Proper use of lubrication is crucial to safeguarding repeatable and precise preload control in Superbolt installations. Superbolt mainly uses a graphite-based lubricant with a low friction coefficient and steady performance to achieve a positive impact on the preload. The MJTs are delivered with lubricant pre-applied to the installed jackbolts. Additional lubricant is included for application to the jackbolt bottoms. For subsequent installations, reapplication of lubricant is required to provide the intended performance.


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The Experts: Hydraulic bolt tensioning tools

First published in Bolted #2 2016.

Q:   What are the key advantages of hydraulic tensioners?
A:  A hydraulic bolt tensioning tool provides a quick, easy and safe method for tightening large diameter bolts to high and accurate preloads. It does not use torque or require forceful turning of the nut or bolt, like impact wrenches, flogging spanners or hydraulic torque wrenches, where friction is a common enemy.

A hydraulic bolt tensioner is an annular jack, which fits over the bolt and nut to be tightened. The jack pushes against the bolted joint and pulls on the end of the bolt. Because the force produced by the jack is applied directly to the end of the bolt, a tension equal to the load generated by the jack is developed in the shank of the bolt. With the jack applying tension, it is possible to rotate the nut with zero torque until it is tight. The load applied by the jack is then relaxed and a high percentage, depending on the length of the bolt and its diameter, is retained in the shank of the bolt.

Hydraulic bolt tensioning provides:

  • Accuracy – very high bolt load tolerance accuracies, often 5% or better. No frictional losses to consider nor need for lubrication. Easy to calculate load transfer and to prevent overload.
  • Speed – the tools are remarkably fast to install and operate.
  • Simultaneous tensioning – multiple bolt tensioners can be hydraulically actuated at the same time.
  • Uniformity – tensioning several bolts at the same time guarantees the same applied load to each bolt.
  • Safety – no pinch points or reaction issues. The safety engineered into Boltight systems surpasses the industry safeguards.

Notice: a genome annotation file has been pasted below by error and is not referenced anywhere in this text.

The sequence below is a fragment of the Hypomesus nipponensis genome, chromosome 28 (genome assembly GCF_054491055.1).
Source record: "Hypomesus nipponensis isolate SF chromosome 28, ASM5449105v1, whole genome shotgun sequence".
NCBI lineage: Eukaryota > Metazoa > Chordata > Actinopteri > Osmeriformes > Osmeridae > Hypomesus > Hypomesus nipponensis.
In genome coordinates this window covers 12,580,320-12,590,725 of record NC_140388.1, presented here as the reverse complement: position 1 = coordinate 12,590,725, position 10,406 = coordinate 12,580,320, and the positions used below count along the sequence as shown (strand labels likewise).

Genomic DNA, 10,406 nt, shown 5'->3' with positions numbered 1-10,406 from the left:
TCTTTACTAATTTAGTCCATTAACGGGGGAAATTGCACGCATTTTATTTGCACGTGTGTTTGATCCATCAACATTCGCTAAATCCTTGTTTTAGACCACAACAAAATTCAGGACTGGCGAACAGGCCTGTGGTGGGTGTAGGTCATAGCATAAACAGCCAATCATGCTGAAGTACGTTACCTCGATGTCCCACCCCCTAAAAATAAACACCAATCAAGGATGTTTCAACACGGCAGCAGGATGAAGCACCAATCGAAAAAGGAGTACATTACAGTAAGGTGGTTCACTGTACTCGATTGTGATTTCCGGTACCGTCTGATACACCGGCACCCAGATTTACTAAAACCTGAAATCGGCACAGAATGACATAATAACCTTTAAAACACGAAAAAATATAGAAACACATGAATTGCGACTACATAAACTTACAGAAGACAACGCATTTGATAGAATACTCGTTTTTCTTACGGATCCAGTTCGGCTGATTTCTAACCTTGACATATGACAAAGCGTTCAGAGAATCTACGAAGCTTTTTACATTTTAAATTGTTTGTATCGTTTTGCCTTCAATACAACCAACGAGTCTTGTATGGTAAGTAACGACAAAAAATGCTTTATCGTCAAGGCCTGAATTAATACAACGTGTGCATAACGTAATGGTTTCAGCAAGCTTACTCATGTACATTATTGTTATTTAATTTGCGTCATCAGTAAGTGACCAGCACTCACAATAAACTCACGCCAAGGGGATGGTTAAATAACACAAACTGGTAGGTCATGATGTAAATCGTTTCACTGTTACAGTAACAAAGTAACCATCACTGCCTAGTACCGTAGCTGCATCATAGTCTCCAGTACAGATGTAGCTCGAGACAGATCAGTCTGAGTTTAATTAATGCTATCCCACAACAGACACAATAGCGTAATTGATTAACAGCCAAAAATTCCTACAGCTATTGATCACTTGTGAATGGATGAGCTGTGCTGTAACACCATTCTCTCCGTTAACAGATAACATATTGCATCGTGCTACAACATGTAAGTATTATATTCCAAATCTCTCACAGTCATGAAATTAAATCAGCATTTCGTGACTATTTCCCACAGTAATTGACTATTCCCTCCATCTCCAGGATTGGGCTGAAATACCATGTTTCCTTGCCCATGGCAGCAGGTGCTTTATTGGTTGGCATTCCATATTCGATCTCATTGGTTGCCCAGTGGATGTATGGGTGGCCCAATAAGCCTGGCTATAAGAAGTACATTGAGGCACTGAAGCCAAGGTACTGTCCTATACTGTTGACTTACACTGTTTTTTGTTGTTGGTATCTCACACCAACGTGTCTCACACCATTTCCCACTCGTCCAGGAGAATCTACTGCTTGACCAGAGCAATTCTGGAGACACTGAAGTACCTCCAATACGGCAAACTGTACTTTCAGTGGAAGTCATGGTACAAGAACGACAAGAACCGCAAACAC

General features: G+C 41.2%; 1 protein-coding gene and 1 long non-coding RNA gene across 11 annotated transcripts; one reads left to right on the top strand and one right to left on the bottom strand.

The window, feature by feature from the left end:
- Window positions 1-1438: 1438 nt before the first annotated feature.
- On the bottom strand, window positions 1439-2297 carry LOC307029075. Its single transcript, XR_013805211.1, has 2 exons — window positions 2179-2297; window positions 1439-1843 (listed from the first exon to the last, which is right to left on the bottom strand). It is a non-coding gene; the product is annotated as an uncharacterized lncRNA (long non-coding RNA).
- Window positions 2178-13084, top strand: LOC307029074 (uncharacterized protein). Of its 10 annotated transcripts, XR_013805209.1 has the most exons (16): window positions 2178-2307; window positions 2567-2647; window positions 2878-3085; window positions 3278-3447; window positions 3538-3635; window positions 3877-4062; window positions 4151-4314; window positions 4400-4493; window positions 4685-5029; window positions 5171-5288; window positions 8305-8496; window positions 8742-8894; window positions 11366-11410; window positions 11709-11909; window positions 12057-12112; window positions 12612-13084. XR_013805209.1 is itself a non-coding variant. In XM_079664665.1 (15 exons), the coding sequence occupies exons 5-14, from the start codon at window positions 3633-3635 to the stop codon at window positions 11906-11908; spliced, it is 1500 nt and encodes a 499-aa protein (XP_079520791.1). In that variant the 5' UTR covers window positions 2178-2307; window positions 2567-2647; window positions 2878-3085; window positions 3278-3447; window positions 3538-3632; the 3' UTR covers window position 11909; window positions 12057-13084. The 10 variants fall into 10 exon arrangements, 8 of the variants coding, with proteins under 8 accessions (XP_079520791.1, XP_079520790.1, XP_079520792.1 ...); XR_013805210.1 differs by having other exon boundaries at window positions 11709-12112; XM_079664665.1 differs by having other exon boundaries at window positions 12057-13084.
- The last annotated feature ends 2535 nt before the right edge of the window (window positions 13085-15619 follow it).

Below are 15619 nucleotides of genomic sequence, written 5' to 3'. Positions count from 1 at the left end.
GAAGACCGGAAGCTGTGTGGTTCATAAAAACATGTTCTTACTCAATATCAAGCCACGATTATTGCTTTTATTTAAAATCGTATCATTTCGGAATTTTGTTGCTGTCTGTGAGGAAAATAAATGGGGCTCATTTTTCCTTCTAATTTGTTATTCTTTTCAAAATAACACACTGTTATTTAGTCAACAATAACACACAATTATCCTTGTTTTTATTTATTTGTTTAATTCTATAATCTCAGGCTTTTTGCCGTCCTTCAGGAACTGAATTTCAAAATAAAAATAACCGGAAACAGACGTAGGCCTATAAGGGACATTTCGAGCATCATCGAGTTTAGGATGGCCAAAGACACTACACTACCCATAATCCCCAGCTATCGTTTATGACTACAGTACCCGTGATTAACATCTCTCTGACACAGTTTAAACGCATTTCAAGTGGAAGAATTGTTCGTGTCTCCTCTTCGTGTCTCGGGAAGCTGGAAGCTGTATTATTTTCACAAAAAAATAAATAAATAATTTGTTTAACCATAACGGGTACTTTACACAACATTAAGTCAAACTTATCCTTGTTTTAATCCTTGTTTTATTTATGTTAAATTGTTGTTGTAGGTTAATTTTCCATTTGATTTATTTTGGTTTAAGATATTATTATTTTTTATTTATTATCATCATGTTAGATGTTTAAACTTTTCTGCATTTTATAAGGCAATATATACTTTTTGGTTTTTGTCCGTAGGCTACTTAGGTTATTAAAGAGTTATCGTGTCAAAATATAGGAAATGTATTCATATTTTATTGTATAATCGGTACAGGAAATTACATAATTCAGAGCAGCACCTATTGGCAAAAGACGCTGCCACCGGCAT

• Versatility – using adaptor kits, one tensioning kit can often be used to cover a large variety of bolting sizes.
  • Cost efficiency – combining the factors above, hydraulic bolt tensioning provides operational value for the customer.


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The Experts: Why does torque vary when tightening and untightening?

First published in Bolted #1 2010.

Q: Why is the untightening torque lower than the tightening torque when tightening a bolt or nut?

A: When tightening a bolt or nut, the applied torque must overcome the thread friction, the friction under the bolt head or nut and the inclined plane of the thread, to obtain a bolt preload (see Fig 1A).

While untightening, provided that the assembly remains in the same condition, the applied torque only has to overcome frictional forces. As a result, untightening a fastener requires a lower torque (see Fig 1B).

There are some exceptions to this rule. Since friction conditions vary, higher torque can be required to untighten a fastener. Corrosion, seizing, or surface roughness can considerably increase friction and subsequently the untightening torque.

With Nord-Lock washers, the difference between the ­tightening and untightening torque is even more significant. During ­tightening, sliding occurs between the bolt head or nut and the serrated surface of the upper Nord-Lock washer (see Fig 2A).

However, during untightening, sliding occurs between the cam faces of the washers, where ­friction is ­significantly lower (see Fig 2B).

This is a valuable feature of Nord-Lock washers, as a low untightening torque facilitates maintenance and thereby reduces downtime.


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The Experts: How to determine a suitable tightening torque